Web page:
I am the Bright and Morning Star

“When all the morning stars sang together, and all the sons of God shouted for joy” Job 38:7

When used scripturally, the title of Morningstar can refer to several different entities. The two most well-known of Morningstars, however, are also the two who are pitted as mortal enemies.—Lucifer and Christ. Personally (though I’ve found that other Luciferians also share this particular sentiment), I don’t view them as lying on opposite ends of a divine spectrum. I view Christ as a light-bearer in his own right, and as having several similarities to Lucifer himself.

Within Greek mythos, we have the brothers Phosphorous and Hesperus as sons of the Dawn—Eos. It is said that Hesperus acts as the evening star, and upon his falling his brother Phosphorous must take his place in the sky to usher in the morning and wake their mother.


Phosphorous and Hesperus (1882) – Evelyn de Morgan 

Similarly, we see that upon Lucifer’s Fall, the title of Morningstar is passed down to Christ. I, however,  don’t believe that Lucifer ever stopped fulfilling the role of Morningstar, nor that he in any way ceased to be worthy of such a title. Rather, I found greater depth within the responsibilities of the title when I encountered the variation of Mourningstar.

I don’t see it as an empty title, but rather as a duty that must be carried out. If one accepts the role of Morningstar, they must also accept that of Mourningstar; illumination comes with a price. Christ the Morningstar bore the sins of humanity and was crucified, whilst Lucifer the Morningstar was forever parted from the grace and love of his God. (see The Suffering Gods)

In addition to being a Mo(u)rningstar, I often refer to Lucifer as the Throneless King. His position as such is not one of comfort—rather it is one of enduring discomfort, of refusing to rest weary feet, so as to be on equal ground with those he leads. The role of Morningstar is similarly one of enduring suffering, rather than one of glory.

But he is not a crownless king. And I think it apt that a Throneless King should feel the weight and burden of such a crown, and that a Mourningstar should be reminded of the sorrows that accompany such a title.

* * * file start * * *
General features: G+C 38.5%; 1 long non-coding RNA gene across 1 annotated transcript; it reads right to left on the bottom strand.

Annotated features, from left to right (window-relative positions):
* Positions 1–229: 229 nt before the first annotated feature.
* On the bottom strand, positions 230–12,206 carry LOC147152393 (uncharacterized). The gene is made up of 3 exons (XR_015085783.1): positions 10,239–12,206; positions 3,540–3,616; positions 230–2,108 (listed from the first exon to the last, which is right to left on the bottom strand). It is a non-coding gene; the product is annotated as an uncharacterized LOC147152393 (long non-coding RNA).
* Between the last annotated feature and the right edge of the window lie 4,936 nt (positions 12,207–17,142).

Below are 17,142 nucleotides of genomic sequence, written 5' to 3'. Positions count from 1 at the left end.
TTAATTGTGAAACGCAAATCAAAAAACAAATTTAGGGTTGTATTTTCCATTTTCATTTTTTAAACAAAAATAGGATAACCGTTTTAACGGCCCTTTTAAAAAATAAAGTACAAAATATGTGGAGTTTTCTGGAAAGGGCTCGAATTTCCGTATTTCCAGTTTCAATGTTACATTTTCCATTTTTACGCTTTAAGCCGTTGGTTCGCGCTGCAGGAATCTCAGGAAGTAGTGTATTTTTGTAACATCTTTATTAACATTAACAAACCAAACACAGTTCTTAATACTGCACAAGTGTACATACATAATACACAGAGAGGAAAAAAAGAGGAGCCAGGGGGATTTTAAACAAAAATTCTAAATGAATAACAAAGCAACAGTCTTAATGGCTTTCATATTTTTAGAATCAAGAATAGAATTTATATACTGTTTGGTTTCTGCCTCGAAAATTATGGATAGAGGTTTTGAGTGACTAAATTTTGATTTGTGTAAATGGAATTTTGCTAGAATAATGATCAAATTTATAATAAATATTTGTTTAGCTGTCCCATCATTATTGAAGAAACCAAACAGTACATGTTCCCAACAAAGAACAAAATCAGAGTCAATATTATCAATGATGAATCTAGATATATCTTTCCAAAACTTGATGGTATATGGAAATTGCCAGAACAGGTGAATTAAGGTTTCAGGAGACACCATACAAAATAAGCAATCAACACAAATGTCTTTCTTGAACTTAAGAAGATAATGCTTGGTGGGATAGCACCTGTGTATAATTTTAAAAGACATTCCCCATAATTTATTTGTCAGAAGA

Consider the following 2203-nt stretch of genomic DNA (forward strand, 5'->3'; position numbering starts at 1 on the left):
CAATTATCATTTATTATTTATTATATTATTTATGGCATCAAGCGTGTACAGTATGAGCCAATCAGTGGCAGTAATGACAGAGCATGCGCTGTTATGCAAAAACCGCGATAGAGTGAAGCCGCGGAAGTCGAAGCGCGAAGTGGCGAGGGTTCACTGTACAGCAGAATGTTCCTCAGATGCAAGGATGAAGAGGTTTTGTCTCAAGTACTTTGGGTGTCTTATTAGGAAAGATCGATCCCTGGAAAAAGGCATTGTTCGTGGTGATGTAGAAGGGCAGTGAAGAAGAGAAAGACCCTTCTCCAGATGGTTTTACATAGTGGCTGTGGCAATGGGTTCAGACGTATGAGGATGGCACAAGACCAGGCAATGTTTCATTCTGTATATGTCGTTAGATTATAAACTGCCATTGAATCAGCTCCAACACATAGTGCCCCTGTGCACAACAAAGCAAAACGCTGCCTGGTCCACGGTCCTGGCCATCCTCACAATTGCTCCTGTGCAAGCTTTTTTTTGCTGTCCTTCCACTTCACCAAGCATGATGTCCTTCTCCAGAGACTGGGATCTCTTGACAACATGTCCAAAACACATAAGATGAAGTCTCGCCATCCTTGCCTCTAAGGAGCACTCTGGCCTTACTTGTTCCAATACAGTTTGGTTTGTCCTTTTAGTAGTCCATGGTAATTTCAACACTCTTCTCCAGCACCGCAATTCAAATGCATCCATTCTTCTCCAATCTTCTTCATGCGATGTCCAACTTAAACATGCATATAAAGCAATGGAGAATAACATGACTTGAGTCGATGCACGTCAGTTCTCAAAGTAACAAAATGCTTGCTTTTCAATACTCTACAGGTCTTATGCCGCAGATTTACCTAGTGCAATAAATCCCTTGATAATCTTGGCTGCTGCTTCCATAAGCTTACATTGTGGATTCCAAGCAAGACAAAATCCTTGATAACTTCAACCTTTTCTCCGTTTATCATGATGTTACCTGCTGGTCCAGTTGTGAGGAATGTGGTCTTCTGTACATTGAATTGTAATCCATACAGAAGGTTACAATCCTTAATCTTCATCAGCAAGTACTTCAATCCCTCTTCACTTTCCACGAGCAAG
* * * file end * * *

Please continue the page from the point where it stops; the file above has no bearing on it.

Prometheus, who is often viewed as a Lucifer figure within Luciferianism, was said to have been crowned with willow after his theft of fire from the gods. The willow tree, and in particular the weeping willow, is symbolic of grief and suffering, with it’s low-bending trunk and hanging branches reminiscent of a body hunched over in despair. Christ was given a crown of thorns in mockery before he was marched to his death. Some believe this was even a fulfillment of the curse laid upon mankind from their Fall

“…cursed is the ground because of you; in pain you shall eat of it all the days of your life; thorns and thistles it shall bring forth for you…” (Genesis 3:17-18).



In the case of the Morningstars, I believe the phrase “uneasy lies the head that wears the crown” most accurately rings true.


Paganism Vs.Luciferianism

I find myself flopping back and forth between the terms ‘Pagan’ and ‘Luciferian’.  While Lucifer is my main patron, he isn’t the only deity i’ve worked with. There are two goddesses in particular who I honor, although they are more of patrons by association, rather than personal patrons such as Lucifer.

Not only does the term ‘Luciferian’ disregard my workings with other deities, I feel as though it also requires me to specify that I am a theistic Luciferian—which then leads to the connection to the biblical Lucifer, and monotheism. Its much easier to say that I’m pagan, and that my patron is Lucifer (or rather Prometheus)

While I’m partially out of the broom closet as a pagan, I can’t see myself as outing myself as a Luciferian. The stigma attached to that term is far more negative and far-reaching than ‘pagan’, because even non-christians think of the biblical devil when the name Lucifer is mentioned. In pagan communities, however, I find myself almost equally as ostracized. In their attempts to make paganism more acceptable to the public or innocent, many make statements such as ‘pagans don’t believe in or worship the devil/satan/lucifer’, trying to separate the public’s concepts of satanism and paganism. While this does bother me, it isn’t the main cause of my discontent—I can understand that they’re trying to educate the ignorant that they’re not what the media makes them appear to be, and in the process generalizing all pagans—it bothers me that so many seem to see my belief and devotion to Lucifer as a personal attack on themselves and their religion. Maybe they think I’ll reaffirm the very beliefs they’re trying to correct, or they too automatically jump to the conclusion that i’m a ‘devil worshipper’ posing as a pagan.

Thus, my hesitation with mentioning Lucifer as my patron, and instead referring to him as Prometheus.